This self-revelation of the divine finds a great development in relation to Nature, because Nature is an open book always before us. He that loves the whispering pines, the solemn quietness of the forest, the song of waving seas of grass, the gladness of day and the pensiveness of night, the grandeur of the storm and the beauty of sunset skies, has revealed to himself enough of the divine to make his life one long poem and joined himself to a mighty throng of like souls. Thus it is ever of Truth; no one can reveal it to another. He can put him in the way of perceiving it, but the soul must perceive it for itself.

If we will cease to live in trifles, this self-revelation of the diviner world will at once make life worth the living.

You will recall the beautiful lines of James Whitcomb Riley, the Hoosier poet: ‘‘There is ever a song somewhere, my dear.” It expresses the esoteric side of this idea of revelation, in which all Nature is full of song for us. To express the esoteric view, I would add these lines:

That song, O friend, is the song of love,
And the words of the song are the thoughts we breathe;
The tones are life’s grand harmonies
Between the soul and the life that Nature weaves.
There’s ever a song somewhere, ’tis true,
But the song is one we sing ere we hear;
For my soul is deaf to the song in you
Till it sings the song in its heart, my dear.
Then all the world is a songster gay;
The zephyr’s sigh, the pale star’s ray,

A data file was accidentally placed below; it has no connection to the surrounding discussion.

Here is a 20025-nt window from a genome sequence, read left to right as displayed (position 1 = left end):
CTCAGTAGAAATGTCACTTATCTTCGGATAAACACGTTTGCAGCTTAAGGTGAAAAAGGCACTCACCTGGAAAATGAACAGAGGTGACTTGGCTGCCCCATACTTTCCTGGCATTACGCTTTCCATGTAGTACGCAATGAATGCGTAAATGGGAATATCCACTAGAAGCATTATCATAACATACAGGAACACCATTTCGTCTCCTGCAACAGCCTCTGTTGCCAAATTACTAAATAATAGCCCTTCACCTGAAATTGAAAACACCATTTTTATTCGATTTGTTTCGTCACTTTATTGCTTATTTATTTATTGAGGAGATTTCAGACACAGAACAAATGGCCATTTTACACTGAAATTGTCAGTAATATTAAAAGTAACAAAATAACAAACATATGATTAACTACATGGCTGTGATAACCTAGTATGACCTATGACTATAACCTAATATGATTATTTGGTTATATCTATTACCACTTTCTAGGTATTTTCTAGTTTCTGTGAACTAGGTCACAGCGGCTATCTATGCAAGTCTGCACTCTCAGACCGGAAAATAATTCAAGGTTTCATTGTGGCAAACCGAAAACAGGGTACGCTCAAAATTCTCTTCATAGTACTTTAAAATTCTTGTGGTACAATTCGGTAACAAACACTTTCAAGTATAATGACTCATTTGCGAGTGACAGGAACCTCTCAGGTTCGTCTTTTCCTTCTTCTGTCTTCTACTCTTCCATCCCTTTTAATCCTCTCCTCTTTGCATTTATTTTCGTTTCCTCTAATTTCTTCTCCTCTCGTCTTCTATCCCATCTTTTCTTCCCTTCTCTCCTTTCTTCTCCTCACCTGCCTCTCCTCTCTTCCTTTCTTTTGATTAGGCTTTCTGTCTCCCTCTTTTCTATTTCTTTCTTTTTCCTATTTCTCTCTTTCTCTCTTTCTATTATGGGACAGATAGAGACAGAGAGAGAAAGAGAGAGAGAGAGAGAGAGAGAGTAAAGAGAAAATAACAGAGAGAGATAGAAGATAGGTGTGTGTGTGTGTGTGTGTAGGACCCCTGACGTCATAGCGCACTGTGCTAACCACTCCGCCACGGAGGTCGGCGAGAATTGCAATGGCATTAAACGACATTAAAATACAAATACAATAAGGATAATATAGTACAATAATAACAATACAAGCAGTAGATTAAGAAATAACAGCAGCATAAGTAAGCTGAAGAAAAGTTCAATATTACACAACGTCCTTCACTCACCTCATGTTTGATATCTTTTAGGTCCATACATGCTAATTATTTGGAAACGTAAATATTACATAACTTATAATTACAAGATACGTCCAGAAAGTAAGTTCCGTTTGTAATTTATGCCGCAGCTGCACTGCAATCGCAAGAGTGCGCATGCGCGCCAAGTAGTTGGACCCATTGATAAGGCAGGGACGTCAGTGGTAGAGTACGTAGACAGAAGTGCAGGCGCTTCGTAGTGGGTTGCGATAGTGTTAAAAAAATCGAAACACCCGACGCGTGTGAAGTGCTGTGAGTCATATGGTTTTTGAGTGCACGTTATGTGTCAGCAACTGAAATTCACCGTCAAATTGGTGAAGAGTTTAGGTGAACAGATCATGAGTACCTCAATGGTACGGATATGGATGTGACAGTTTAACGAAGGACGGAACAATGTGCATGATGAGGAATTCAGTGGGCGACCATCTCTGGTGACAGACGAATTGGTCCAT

The joy of birds, the budding flowers,
The north wind’s plaint through ivied towers,
The rippling waves—Life’s mighty throng
All sing to the heart that is full of song.

While this self-revelation of the divine is an ever-present factor in life, contributing all that makes life truly noble, and, like the gathering of many streams to make the river, is contributing to build up a permanent consciousness of a higher state, yet there are what may be termed arts whereby the unfoldment or revelation may become more certain and forceful. All arts, whether of this character or another, are simply modes of expression—methods of work; and, whatever glamour of mystery may be thrown around them, they are after all only a way of living. We will find it so here.

What, then, should we first do to arrive at a fuller revelation within ourselves? We must seek conformity with the perfect state. We must do the conforming: perfection will not conform to us. The trouble here is that most persons pay little attention to any effort in this direction. They plead in extenuation the average life. They live the ordinary life, which is neither better nor worse than the average, and, being what the world calls the normal life, they are eminently satisfied with it. That life is a tissue of continual falsehood from day to day. It is permeated with a lack of sincerity and honesty in daily intercourse. The mind is habitually engaged with trifles, with unnecessary and harmful thoughts, with fashions and gossip, with the office, the club, and the latest piece of fiction. As a rule their domination over the mind covers over and smothers the possibility of a higher manifestation of life.